The Omnivore's Dilemma: A Natural History of Four Meals The Omnivore's Dilemma discussion


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What we eat

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message 1: by Astrid (last edited Sep 28, 2011 04:39PM) (new) - rated it 5 stars

Astrid Over 12 years ago and before my husband and I were married, we lived in different countries, but emailed each other many times a day. Every day he asked me,"What are you having for dinner?" This question was a wonderful conversation starter and began my adventure in making more mindful choices about my food. Michael Pollan's The Omnivore's Dilemma: A Natural History of Four Meals is one of my favorites and is based on another interesting question: where did the food on my table come from?


message 2: by Kersten (new)

Kersten Dominique Mason I read this for school in 7th grade. Our class was then split into groups and we picked a food to make a timeline about, the results were astounding. Afterwords it was always a joke with our English and Science teacher that all we used/ate was corn. When we spilled something on the floor we would ask if we could borrow a corn to wipe up all the corn off of the corn.


Matthew Kerst4ever wrote: "I read this for school in 7th grade. Our class was then split into groups and we picked a food to make a timeline about, the results were astounding. Afterwords it was always a joke with our Englis..."

I'm impressed that your school used this book in middle school. Was it a public school? Either way, very cool to make you think about things when you are still young and consciously making decisions to impact the rest of your life.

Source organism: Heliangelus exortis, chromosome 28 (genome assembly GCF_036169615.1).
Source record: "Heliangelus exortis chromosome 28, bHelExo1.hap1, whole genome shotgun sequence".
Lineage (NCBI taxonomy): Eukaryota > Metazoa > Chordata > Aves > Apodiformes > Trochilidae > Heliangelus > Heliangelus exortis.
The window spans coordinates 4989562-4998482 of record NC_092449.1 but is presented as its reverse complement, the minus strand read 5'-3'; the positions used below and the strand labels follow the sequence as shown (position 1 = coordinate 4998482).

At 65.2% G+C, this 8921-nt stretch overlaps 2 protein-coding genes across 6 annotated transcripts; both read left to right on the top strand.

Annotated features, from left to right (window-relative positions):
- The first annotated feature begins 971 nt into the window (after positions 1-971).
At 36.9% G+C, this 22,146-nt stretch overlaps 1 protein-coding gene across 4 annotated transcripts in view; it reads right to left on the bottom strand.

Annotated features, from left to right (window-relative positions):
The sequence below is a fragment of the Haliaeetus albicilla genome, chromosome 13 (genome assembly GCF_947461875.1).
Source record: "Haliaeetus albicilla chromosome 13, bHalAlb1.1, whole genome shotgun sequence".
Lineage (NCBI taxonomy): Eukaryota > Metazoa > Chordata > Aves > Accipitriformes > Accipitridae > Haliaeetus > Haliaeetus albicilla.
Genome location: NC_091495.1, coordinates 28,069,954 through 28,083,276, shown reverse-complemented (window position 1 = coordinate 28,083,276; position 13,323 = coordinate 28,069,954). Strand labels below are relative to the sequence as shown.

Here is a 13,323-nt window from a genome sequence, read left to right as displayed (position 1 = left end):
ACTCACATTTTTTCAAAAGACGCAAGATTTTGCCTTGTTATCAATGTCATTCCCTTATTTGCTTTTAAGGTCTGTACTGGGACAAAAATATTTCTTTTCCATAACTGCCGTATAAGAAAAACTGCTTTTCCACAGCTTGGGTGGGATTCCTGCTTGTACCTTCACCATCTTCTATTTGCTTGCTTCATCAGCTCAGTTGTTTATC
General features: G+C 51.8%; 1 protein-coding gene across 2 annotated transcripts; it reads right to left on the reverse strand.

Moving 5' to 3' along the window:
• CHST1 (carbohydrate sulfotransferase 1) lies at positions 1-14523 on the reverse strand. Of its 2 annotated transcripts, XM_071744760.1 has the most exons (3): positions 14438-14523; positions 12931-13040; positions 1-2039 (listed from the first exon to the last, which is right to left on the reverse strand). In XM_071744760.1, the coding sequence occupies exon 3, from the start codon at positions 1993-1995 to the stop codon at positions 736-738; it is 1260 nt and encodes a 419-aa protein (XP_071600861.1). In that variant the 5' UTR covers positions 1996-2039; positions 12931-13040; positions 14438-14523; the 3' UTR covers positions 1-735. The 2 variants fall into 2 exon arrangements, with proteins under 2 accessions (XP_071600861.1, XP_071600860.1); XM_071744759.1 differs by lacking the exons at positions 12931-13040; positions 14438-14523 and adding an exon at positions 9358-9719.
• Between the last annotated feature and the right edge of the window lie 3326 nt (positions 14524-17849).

message 4: by Kersten (new)

Kersten Dominique Mason Yeah, it's public (luckily no uniforms). We also learned that it's better to feed school children after they had recess because kids believe the faster they eat lunch the faster recess will come. (Although in our school that's untrue.) Our teachers mostly did this in order to teach us that fast food is a "no-no." In 6th grade we did a project in which we stored a McDouble on a shelf for 5 months in a paper bag. Then on the last day of school our teacher bought us all McDoubles in order to compare them. It was used to show how much preservatives are in their burgers. Our other teacher couldn't tell the difference between the 5 month old burger and the newly bought one. I think in 8th or 9th grade we're supposed to watch Supersize Me. I'm looking forward to that.


message 5: by Bad Wolf (new)

Bad Wolf I love this book!!!!! I am very interested in the fast food nation stuff. (don't know what to call it.) My cousin and I want to open a "Cookie and Soda" stand. Cookies shall be a peaice of corn, te soda a bottle of syrup.


message 6: by Kersten (new)

Kersten Dominique Mason I would so go there. I'd be like "how much for the "cookie"?" You'd be like "two dollars!" That's like so jipping people of their money.
I should go to McDonalds and when they ask if I would like a mocha frappe I'd be like "No, but can I have some of your corn nuggets with some corn sauce. Please fry the nuggets in extra corn. My mum would love if you could make her corn shake with a little less corn and a little more shake."
What if you were allergic to corn? LIFE WOULD SUCK!!!


message 7: by Bad Wolf (new)

Bad Wolf LOL


message 8: by Kersten (new)

Kersten Dominique Mason Like I said, LIFE WOULD SUCK!!
Your store idea, you should totally invest in that. Do you think it could win over McDonald's customers.
"Gracieface, could I have one gallon of cookie juice? You can't normally juice cookies, but... your cookies are 'special'. They're made with a special ingredient nobody will be able to guess. I just sometimes seem to wonder why they're so small. hmmm....."


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